FIND FACTS ABOUT

Incredible world and life facts to explore

Top 50 interesting facts about Dr Seuss

Following is our collection of incredible Dr Seuss fact check articles and charts explaining insights about Dr Seuss. Sometimes weird, funny, and true Dr Seuss facts.

dr seuss facts
What is Dr Seuss?
  1. The 2003 Cat In The Hat movie was so bad that Dr Seuss’s widow specifically said that she wouldn’t allow any more live action adaptations of his work.

  2. Dr. Seuss's wife thought the Cat in the Hat movie was so bad that she forbid any more live action films of his books.

  3. Dr. Seuss's editor bet him $50 that he couldn't write a children's book in 50 words or less. Dr. Seuss won the bet with his book Green Eggs and Ham.

  4. Dr Seuss's first book was rejected 20+ times. He was on his way to burn it when he ran into a college friend who had just been made children's editor at Vanguard Press. Seuss later said, 'If I'd been going down the other side of Madison Ave, I'd be in the dry-cleaning business today.'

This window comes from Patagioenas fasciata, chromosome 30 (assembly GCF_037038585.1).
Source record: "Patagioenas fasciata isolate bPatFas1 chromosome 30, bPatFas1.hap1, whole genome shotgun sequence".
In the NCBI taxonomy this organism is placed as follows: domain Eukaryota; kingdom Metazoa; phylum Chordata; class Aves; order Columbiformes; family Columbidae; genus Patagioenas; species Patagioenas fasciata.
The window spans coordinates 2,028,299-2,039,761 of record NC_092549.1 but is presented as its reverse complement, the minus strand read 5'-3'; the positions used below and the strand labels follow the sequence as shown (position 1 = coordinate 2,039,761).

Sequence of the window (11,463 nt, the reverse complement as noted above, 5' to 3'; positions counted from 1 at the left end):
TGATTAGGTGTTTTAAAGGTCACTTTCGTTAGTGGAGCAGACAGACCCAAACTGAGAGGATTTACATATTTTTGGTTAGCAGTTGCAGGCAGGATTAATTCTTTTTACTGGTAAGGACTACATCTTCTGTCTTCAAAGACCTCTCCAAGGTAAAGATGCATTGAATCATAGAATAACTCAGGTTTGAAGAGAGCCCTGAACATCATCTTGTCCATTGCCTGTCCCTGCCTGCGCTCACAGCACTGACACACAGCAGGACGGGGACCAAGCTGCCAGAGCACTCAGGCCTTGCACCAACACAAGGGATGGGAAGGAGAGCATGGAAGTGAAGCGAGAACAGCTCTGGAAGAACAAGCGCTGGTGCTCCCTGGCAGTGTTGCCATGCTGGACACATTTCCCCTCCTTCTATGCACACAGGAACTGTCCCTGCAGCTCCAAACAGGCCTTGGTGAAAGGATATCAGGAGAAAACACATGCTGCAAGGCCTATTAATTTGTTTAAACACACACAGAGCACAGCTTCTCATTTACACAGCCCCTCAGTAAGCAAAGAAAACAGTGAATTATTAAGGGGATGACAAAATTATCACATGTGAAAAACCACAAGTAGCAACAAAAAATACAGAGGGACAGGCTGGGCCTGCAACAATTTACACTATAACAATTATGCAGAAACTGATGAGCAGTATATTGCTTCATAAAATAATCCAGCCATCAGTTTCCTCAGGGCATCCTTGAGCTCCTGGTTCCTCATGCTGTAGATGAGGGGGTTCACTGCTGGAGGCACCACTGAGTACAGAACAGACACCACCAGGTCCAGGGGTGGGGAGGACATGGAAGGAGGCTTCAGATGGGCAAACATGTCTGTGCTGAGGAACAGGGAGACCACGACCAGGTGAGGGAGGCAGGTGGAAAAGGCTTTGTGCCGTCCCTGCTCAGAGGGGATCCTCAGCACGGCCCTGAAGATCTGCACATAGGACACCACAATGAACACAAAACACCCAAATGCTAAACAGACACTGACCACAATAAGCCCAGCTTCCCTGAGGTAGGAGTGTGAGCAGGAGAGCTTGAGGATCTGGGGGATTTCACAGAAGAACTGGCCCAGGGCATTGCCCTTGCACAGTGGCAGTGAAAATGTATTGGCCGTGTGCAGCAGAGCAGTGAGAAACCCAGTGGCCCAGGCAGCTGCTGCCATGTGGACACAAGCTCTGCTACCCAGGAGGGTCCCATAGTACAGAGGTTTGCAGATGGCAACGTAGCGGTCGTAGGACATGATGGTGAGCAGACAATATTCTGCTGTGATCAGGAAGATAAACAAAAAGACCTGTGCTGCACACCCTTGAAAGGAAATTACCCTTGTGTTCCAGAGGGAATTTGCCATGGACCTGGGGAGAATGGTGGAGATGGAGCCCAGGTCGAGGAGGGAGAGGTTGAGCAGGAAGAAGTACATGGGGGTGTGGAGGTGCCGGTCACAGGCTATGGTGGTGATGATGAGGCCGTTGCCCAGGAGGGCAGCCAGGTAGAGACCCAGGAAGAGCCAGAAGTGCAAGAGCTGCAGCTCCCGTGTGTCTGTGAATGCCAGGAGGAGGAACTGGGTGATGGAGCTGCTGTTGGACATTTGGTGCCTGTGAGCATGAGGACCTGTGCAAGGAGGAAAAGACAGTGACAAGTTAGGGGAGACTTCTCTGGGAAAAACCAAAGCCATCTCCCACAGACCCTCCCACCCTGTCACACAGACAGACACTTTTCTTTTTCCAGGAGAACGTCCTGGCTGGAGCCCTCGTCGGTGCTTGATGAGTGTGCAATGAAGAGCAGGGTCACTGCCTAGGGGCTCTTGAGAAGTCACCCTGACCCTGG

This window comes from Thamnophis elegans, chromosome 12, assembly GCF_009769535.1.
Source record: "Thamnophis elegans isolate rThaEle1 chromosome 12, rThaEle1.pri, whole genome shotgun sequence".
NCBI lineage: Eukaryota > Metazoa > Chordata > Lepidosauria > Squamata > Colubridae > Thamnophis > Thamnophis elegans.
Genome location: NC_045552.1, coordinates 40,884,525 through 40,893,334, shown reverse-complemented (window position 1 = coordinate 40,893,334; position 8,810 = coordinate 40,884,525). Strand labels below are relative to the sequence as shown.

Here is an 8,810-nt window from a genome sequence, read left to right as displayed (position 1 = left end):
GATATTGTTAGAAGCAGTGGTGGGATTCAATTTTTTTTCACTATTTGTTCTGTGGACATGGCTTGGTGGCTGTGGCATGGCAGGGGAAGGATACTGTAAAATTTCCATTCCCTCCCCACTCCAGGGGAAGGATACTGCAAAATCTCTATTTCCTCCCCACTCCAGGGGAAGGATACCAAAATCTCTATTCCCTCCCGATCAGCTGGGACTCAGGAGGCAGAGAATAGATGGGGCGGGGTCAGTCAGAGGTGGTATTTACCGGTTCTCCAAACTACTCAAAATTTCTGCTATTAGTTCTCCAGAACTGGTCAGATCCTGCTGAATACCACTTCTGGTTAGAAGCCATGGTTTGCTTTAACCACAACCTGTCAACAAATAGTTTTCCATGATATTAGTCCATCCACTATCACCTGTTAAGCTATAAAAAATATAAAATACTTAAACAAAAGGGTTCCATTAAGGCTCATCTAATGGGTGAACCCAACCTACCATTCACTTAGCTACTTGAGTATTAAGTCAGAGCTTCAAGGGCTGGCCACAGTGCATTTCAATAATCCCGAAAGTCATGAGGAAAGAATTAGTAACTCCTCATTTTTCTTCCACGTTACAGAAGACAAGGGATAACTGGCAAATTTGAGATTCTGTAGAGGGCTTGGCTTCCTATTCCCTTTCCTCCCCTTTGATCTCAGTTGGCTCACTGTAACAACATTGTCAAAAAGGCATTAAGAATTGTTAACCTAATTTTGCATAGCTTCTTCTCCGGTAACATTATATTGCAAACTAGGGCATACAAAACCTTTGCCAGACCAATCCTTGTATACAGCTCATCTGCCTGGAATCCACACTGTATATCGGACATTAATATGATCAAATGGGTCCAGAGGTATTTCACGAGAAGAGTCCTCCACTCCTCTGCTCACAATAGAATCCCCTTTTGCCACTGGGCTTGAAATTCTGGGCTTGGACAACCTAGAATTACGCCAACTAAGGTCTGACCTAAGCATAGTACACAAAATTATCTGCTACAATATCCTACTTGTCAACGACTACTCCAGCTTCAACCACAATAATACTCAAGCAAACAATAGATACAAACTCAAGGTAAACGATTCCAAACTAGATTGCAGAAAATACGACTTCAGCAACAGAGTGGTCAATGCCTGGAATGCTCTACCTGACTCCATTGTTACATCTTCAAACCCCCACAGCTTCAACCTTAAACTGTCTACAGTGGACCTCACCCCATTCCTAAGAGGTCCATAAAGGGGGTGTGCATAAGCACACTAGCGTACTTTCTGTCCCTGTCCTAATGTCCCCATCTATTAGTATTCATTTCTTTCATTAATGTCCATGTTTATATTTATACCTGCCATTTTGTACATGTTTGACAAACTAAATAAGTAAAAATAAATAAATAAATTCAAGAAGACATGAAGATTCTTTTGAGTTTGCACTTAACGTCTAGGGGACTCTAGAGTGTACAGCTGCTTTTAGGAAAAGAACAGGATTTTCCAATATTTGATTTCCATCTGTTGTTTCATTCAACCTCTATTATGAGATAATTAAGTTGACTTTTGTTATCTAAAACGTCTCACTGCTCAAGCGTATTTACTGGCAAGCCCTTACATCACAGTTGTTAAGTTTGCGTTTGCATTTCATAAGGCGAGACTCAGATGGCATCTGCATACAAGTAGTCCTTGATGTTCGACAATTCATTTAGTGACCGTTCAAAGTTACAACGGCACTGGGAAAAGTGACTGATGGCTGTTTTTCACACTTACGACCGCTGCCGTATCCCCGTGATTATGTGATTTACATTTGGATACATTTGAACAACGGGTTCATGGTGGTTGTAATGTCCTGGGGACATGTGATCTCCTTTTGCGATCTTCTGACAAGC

5. Dr. Seuss' first wife committed suicide after finding out he was cheating on her while she had cancer

  6. Dr. Seuss wrote The Cat in the Hat to help combat illiteracy. 348 words were identified as being important to first-graders, which he was asked to narrow down to 250. Nine months later, Seuss used 236 of them to complete The Cat in the Hat

  7. Theodore Geisel took up the pseudonym Dr. Seuss after being banned from his college humor magazine for drinking gin on campus during Prohibition.

  8. Dr. Seuss cheated on his wife while she had cancer. After his wife killed herself, after finding out about the affair, Dr. Seuss married his mistress.

  9. Dr. Seuss published a book in 1939. He wanted to draw "the sexiest-looking women" he could but its failure caused him to abandon the adult audience and focus on children's books instead.

  10. Dr. Seuss wrote Green eggs and ham on a dare to use less than 50 different words. Tomorrow’s his bday.

What are some fun facts about dr seuss?